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Labor of Law: Driving Labor Law Into the Gig Economy

January 29, 2018

By Erin Mulvaney

How Does the Gig Economy Fit into Labor Law? 
New technology. Old questions. That’s the perspective of former National Labor Relations Board general counsel Richard Griffin Jr., who was among the panelists this week at a forum on labor law. Griffin, now counsel to Bredhoff & Kaiser in Washington, says there’s nothing new in one of the central questions of the gig economy: Are workers employees or independent contractors? Some of the first major labor cases before the Supreme Court focused on that issue—such as whether newspaper delivery people were considered contractors or employees.

Sharon Block, a former NLRB member and now executive director of Harvard Law School’s Labor and Worklife Program, had this to say: “I think there is a tendency to get distracted by the bright, shiny object of technology. To assume that because technology is involved doesn’t mean that standards don’t apply. The standards of the relationship isn’t changed.”... Read more about Labor of Law: Driving Labor Law Into the Gig Economy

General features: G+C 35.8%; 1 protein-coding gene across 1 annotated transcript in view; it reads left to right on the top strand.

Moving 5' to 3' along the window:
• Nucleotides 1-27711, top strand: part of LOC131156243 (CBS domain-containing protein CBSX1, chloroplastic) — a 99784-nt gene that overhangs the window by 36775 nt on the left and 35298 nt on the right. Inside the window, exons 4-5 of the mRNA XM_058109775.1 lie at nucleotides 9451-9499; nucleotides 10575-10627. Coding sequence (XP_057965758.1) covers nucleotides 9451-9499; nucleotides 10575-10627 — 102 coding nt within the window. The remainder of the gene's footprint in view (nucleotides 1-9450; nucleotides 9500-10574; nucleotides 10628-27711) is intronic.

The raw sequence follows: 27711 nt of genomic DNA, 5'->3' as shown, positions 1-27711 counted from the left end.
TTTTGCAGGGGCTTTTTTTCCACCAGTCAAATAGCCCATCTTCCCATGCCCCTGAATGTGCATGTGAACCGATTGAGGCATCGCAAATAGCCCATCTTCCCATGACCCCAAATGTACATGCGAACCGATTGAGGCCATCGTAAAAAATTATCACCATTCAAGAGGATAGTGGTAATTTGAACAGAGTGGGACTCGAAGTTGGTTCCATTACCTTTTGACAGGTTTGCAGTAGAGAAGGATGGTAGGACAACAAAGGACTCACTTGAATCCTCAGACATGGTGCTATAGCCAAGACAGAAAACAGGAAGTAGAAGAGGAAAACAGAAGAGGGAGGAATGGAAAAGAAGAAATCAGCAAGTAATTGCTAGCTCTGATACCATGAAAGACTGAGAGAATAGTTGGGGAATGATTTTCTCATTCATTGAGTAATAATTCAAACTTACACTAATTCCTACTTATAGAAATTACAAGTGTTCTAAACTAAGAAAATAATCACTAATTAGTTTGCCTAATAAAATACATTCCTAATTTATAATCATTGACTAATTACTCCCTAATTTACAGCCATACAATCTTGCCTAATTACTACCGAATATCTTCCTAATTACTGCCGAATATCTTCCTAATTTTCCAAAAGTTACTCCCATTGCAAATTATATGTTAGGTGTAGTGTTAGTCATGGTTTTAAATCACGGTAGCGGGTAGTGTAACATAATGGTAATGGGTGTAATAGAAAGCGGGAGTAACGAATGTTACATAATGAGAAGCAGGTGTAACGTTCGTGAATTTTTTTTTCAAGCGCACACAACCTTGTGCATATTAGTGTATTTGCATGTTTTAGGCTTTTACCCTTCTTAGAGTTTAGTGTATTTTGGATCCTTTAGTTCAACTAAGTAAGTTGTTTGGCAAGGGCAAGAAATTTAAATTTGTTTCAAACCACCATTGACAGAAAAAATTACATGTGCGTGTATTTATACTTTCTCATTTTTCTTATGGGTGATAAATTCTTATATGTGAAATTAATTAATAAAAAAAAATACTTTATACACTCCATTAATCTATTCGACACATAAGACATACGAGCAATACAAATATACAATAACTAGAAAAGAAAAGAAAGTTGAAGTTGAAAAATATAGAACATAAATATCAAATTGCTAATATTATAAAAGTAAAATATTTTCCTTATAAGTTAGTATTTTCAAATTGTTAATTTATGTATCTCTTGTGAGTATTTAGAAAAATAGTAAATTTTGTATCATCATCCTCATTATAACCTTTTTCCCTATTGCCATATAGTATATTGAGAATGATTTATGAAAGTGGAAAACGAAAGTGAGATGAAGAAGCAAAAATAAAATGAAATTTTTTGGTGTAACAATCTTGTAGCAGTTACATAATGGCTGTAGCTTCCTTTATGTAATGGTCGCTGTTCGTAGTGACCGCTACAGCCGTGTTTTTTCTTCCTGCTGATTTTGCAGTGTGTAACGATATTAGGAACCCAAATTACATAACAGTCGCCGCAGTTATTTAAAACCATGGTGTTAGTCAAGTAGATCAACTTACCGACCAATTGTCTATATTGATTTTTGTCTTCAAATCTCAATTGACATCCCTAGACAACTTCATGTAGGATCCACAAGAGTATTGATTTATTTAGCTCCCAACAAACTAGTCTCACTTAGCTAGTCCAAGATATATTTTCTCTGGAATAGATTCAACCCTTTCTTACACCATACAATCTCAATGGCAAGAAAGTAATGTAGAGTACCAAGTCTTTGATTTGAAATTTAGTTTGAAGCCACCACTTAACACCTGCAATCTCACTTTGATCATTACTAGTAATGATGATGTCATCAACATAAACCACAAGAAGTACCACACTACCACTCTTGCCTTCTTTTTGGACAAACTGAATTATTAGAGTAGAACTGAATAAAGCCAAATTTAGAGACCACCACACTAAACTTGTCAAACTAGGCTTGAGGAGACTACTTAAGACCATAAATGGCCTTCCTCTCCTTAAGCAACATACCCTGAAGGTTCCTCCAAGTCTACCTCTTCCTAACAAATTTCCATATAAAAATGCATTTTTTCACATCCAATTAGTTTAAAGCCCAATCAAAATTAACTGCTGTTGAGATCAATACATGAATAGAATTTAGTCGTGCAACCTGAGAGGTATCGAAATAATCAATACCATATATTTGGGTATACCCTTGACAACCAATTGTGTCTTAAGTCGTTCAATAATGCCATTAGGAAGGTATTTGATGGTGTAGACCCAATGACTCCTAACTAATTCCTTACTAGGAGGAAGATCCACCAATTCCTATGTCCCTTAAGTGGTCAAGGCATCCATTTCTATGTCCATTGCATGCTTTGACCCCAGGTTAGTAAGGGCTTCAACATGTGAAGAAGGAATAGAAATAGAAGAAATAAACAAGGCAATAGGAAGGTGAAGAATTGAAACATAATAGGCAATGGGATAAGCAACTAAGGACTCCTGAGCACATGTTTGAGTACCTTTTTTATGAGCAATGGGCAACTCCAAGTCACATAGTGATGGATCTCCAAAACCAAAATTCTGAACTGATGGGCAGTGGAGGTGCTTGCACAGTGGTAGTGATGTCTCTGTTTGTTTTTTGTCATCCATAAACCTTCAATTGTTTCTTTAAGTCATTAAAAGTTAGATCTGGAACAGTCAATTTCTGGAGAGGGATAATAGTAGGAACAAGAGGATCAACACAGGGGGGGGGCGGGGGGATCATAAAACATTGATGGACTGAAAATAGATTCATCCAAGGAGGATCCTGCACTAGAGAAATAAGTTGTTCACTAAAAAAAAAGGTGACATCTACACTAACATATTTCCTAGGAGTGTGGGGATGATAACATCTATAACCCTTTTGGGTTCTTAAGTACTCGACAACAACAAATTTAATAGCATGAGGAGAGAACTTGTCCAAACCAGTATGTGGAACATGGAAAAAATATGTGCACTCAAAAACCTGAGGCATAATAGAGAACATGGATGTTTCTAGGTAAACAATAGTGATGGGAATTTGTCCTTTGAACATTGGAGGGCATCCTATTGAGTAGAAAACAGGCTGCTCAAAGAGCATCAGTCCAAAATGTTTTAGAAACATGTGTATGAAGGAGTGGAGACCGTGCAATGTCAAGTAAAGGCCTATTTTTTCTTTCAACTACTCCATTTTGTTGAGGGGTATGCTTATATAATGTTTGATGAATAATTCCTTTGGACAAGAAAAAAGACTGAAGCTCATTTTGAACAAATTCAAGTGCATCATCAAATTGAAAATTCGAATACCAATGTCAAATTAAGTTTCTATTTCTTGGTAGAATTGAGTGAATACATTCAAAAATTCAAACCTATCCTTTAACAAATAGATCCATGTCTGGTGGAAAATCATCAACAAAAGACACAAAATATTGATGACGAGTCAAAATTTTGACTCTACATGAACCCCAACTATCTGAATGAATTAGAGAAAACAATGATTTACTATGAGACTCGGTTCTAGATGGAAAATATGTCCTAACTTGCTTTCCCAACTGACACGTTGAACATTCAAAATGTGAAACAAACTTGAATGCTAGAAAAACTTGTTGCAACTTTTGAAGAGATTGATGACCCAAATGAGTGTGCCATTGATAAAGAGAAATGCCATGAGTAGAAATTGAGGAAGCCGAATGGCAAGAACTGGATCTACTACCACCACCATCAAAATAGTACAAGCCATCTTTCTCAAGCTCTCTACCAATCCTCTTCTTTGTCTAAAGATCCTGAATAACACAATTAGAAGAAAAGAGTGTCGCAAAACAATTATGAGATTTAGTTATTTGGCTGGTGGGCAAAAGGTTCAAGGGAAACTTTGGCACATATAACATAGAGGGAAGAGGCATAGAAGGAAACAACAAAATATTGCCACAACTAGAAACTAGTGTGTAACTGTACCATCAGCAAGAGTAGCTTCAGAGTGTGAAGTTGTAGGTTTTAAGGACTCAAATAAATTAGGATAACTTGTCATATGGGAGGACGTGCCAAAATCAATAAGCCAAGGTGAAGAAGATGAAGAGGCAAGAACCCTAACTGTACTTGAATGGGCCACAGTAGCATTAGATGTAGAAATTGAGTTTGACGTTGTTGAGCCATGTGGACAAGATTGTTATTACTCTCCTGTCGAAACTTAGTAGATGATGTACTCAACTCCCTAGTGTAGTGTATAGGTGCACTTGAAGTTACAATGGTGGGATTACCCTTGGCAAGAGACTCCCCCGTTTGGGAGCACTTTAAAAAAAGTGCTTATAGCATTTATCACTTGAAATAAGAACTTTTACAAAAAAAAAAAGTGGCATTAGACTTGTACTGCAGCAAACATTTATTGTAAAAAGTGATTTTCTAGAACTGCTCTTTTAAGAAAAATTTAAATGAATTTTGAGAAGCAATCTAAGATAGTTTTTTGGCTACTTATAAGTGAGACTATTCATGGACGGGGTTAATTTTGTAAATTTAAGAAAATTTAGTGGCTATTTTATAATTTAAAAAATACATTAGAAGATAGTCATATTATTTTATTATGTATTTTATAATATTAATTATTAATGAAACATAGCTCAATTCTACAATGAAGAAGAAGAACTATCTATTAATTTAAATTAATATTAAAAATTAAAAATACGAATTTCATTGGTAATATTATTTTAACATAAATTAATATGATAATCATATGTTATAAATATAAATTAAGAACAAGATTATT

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Leading Questions podcast – new episode with Professor Benjamin Sachs, on labor law being everywhere

January 24, 2018

Posted by Evelyn Douek
in Podcast , The Harvard Law Record

Evelyn and Hannah sit down with Professor Benjamin Sachs, the Kestnbaum Professor of Labor and Industry at Harvard Law School, to learn about how labor and employment law is everywhere in your lives and the news, even if you don’t always see it, get some great movie recommendations and an interesting productivity tip.

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The #MeToo Implications of the Supreme Court's Workplace Class-Action Case

January 24, 2018

By Erin Mulvaney 
The National Law Journal